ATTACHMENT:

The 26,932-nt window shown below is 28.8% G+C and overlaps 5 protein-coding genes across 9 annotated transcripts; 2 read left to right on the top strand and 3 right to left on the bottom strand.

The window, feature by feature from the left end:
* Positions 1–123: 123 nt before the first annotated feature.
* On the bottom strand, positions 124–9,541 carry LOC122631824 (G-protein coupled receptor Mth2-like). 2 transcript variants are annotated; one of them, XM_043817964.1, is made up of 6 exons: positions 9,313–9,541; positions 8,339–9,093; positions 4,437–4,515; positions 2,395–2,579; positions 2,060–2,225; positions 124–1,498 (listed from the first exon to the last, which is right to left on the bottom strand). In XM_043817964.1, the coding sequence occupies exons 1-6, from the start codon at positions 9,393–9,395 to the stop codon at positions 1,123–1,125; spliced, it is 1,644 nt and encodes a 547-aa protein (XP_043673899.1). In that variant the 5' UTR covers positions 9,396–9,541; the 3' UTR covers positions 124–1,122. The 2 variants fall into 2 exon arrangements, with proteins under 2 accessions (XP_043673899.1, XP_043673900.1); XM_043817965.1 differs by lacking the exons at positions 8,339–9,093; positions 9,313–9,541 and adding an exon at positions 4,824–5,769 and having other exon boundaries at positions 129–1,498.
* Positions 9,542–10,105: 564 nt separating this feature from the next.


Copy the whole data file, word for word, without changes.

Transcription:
The 26,932-nt window shown below is 28.8% G+C and overlaps 5 protein-coding genes across 9 annotated transcripts; 2 read left to right on the top strand and 3 right to left on the bottom strand.

The window, feature by feature from the left end:
* Positions 1–123: 123 nt before the first annotated feature.
* On the bottom strand, positions 124–9,541 carry LOC122631824 (G-protein coupled receptor Mth2-like). 2 transcript variants are annotated; one of them, XM_043817964.1, is made up of 6 exons: positions 9,313–9,541; positions 8,339–9,093; positions 4,437–4,515; positions 2,395–2,579; positions 2,060–2,225; positions 124–1,498 (listed from the first exon to the last, which is right to left on the bottom strand). In XM_043817964.1, the coding sequence occupies exons 1-6, from the start codon at positions 9,393–9,395 to the stop codon at positions 1,123–1,125; spliced, it is 1,644 nt and encodes a 547-aa protein (XP_043673899.1). In that variant the 5' UTR covers positions 9,396–9,541; the 3' UTR covers positions 124–1,122. The 2 variants fall into 2 exon arrangements, with proteins under 2 accessions (XP_043673899.1, XP_043673900.1); XM_043817965.1 differs by lacking the exons at positions 8,339–9,093; positions 9,313–9,541 and adding an exon at positions 4,824–5,769 and having other exon boundaries at positions 129–1,498.
* Positions 9,542–10,105: 564 nt separating this feature from the next.